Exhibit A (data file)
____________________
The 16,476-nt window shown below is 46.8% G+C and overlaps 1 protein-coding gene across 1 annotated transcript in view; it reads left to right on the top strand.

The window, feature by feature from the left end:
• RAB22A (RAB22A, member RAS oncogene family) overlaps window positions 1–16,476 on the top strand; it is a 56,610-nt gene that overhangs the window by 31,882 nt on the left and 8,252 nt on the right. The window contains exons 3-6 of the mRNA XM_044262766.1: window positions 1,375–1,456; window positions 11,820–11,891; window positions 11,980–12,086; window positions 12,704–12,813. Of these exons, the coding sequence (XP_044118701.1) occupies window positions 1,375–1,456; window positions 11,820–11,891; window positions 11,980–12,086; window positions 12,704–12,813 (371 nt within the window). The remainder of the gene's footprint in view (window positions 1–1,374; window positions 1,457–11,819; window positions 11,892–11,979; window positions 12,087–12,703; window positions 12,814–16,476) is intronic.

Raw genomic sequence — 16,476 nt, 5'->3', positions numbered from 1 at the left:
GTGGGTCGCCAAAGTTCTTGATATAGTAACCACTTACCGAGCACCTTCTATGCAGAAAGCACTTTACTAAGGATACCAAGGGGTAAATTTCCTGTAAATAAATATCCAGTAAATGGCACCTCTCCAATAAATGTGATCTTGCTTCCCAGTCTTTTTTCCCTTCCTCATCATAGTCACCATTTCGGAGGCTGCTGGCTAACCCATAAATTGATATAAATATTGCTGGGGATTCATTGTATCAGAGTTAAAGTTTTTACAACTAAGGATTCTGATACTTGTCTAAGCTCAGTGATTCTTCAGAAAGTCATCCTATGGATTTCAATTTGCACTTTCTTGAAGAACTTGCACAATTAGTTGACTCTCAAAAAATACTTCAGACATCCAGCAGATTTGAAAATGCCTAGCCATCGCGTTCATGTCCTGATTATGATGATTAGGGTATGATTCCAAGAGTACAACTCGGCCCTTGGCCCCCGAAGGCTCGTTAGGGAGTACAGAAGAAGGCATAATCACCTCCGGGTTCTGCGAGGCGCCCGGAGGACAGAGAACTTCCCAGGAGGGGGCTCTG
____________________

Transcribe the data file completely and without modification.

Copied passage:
The 16,476-nt window shown below is 46.8% G+C and overlaps 1 protein-coding gene across 1 annotated transcript in view; it reads left to right on the top strand.

The window, feature by feature from the left end:
• RAB22A (RAB22A, member RAS oncogene family) overlaps window positions 1–16,476 on the top strand; it is a 56,610-nt gene that overhangs the window by 31,882 nt on the left and 8,252 nt on the right. The window contains exons 3-6 of the mRNA XM_044262766.1: window positions 1,375–1,456; window positions 11,820–11,891; window positions 11,980–12,086; window positions 12,704–12,813. Of these exons, the coding sequence (XP_044118701.1) occupies window positions 1,375–1,456; window positions 11,820–11,891; window positions 11,980–12,086; window positions 12,704–12,813 (371 nt within the window). The remainder of the gene's footprint in view (window positions 1–1,374; window positions 1,457–11,819; window positions 11,892–11,979; window positions 12,087–12,703; window positions 12,814–16,476) is intronic.

Raw genomic sequence — 16,476 nt, 5'->3', positions numbered from 1 at the left:
GTGGGTCGCCAAAGTTCTTGATATAGTAACCACTTACCGAGCACCTTCTATGCAGAAAGCACTTTACTAAGGATACCAAGGGGTAAATTTCCTGTAAATAAATATCCAGTAAATGGCACCTCTCCAATAAATGTGATCTTGCTTCCCAGTCTTTTTTCCCTTCCTCATCATAGTCACCATTTCGGAGGCTGCTGGCTAACCCATAAATTGATATAAATATTGCTGGGGATTCATTGTATCAGAGTTAAAGTTTTTACAACTAAGGATTCTGATACTTGTCTAAGCTCAGTGATTCTTCAGAAAGTCATCCTATGGATTTCAATTTGCACTTTCTTGAAGAACTTGCACAATTAGTTGACTCTCAAAAAATACTTCAGACATCCAGCAGATTTGAAAATGCCTAGCCATCGCGTTCATGTCCTGATTATGATGATTAGGGTATGATTCCAAGAGTACAACTCGGCCCTTGGCCCCCGAAGGCTCGTTAGGGAGTACAGAAGAAGGCATAATCACCTCCGGGTTCTGCGAGGCGCCCGGAGGACAGAGAACTTCCCAGGAGGGGGCTCTG